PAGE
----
The French fleet was undone almost entirely, with 2 ships of the line and 2 frigates destroyed and 9 ships of the line captured. The British on the other hand lost no ships and became once again dominant in the Mediterranean. News of the victory, which arrived in England three months later, was greated with great joy. Nelson was lavishly rewarded, being granted the title of Baron as well as huge cash prizes. Three of the captured ships of the line were put into Royal Navy service: Tonnant and Spartiate both kept their names and both later fought in the Battle of Trafalgar, while Franklin, considered the best two-decked ship in the world, was renamed HMS Canopus. Lastly and most importantly, this French naval defeat ended Bonaparte's hope of carving out an Empire in the Middle-East.


Battle of Copenhagen

2. The Battle of Copenhagen, April 1801, vs Olfert Fischer and Steen Andersen Bille (both Denmark-Norway)

The Battle of Copenhagen, fought just off Copenhagen as a part of the British effort to break up the League of Armed Neutrality, was a very hard-fought and ultimately victorious engagement for the Royal Navy. Though Lord Nelson was not in overall command of the British fleet as a whole (Admiral Sir Hyde Parker had this command), he did lead the main attack, which savaged the Danish-Norwegian fleet. The Danes, forewarned of British intentions, had prepared their positions strongly, mooring their 24 ships (not fitted for sea) in the shallow waters along the shore along with 11 powerfully armed hulks (ships not fit for sea). In addition the north of the Danish line was anchored on a series of 68-gun forts.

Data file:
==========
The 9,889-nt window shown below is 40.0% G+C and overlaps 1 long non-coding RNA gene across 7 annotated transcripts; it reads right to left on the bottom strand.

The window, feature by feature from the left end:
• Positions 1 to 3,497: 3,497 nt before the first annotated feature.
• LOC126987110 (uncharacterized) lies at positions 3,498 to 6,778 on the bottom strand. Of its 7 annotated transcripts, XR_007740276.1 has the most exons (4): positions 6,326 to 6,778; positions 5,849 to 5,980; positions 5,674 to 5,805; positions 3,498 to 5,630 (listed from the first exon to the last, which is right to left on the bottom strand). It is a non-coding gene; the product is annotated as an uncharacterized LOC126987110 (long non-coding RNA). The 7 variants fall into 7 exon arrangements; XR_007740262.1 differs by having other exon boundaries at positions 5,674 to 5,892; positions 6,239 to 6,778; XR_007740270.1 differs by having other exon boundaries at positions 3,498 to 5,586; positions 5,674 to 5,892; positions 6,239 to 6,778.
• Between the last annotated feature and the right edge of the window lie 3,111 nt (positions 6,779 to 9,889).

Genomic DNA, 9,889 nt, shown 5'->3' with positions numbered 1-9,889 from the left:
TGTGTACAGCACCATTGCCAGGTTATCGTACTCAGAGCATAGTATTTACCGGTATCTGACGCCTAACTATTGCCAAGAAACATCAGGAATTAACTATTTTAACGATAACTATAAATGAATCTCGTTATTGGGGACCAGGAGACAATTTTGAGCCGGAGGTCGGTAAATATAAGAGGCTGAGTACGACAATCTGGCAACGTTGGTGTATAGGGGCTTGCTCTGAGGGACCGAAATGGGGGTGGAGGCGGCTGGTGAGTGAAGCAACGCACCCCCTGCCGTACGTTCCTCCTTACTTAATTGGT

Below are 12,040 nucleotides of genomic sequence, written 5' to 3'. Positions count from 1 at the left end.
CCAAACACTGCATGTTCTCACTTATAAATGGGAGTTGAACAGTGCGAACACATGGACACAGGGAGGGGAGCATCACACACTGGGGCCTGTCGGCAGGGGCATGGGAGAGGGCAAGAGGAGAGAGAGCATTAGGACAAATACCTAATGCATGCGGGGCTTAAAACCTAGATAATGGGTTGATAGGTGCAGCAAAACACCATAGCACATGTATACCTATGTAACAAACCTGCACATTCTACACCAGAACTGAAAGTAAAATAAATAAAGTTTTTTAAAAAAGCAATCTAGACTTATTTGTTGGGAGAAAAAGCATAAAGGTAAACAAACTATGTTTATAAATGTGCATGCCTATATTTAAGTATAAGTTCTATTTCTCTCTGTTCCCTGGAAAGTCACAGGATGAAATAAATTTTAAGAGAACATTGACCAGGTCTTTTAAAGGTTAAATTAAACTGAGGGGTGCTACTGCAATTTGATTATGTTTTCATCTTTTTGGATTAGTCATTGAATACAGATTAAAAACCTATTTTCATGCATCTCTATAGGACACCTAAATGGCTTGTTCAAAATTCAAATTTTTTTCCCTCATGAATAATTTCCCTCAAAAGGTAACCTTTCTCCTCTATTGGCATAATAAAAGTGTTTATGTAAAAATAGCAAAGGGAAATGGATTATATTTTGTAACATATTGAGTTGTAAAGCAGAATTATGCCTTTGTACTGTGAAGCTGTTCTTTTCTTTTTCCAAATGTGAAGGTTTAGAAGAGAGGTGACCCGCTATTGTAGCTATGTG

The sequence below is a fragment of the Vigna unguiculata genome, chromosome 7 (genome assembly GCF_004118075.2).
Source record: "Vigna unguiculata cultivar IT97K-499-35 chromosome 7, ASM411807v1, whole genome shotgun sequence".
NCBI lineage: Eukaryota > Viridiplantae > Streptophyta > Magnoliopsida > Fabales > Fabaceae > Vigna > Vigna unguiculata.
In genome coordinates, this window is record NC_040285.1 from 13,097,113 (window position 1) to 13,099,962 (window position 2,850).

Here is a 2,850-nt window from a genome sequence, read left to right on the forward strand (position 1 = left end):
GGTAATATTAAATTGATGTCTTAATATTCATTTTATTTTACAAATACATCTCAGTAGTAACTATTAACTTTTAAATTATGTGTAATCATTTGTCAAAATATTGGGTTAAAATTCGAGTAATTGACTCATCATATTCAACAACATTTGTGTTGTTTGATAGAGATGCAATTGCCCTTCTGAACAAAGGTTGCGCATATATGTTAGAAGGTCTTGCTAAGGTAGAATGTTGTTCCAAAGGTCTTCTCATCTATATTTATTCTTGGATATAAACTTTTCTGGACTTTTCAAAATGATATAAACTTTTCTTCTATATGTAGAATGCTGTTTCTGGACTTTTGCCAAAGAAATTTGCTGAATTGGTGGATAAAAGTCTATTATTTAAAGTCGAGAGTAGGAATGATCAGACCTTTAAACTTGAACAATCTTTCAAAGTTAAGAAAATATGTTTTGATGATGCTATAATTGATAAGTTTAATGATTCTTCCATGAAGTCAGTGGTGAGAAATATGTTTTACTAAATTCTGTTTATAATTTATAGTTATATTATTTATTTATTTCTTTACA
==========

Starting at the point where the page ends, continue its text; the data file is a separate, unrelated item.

Battle of Copenhagen map

Undaunted, Nelson, having been given command of the 12 British vessels with the shallowest drafts, formulated a plan that would nullify the Danish advantages. The British ships would approach the Danish position from the southern end in line parallel to the Danish ships. When the first British ship drew alongside the first Danish ship it would anchor and engage. The following British ship would pass outside the anchored vessel until it drew alongside the second Danish ship where it too would anchor and engage, and so on. Simultaneously a force of frigates would attack the northern end of the line. The attack started at 10 a.m. on 1 April and the virtually immobile battle raged for around four hours, the Danes fighting courageously.

At 1 p.m. Admiral Parker, unable to see much of the battle because of gunpowder smoke, signaled to Nelson, giving him the option to retreat (since without orders he would have been unable to retreat). This produced the famous episode wherein Nelson held his telescope up to his blind eye and said, to his flag Captain, Foley, "You know, Foley, I only have one eye - I have the right to be blind sometimes, I really do not see the signal!" His decision to stand firm proved appropriate as by 2 p.m. the British had silenced much of the Danish line. At 2:30 p.m. Nelson, in a move now considered a skillful ruse owing to the vulnerable state of the British fleet, offered the Danes a truce. At 4 p.m. the truce was accepted, sealing Nelson's victory.

Though the Battle of Copenhagen itself was fierce and determined, the destruction of 14 Danish vessels represented an insignificant part of the Danish fleet. In addition, the successful peace negotiations that followed the engagement came to mean very little because of the changed political scene following the assassination of the Russian Tsar, Paul, on 23 March, which would have put an end to the League of Armed Neutrality. Nevertheless, from a purely military point of view the battle remains one of Nelson's greatest acheivements.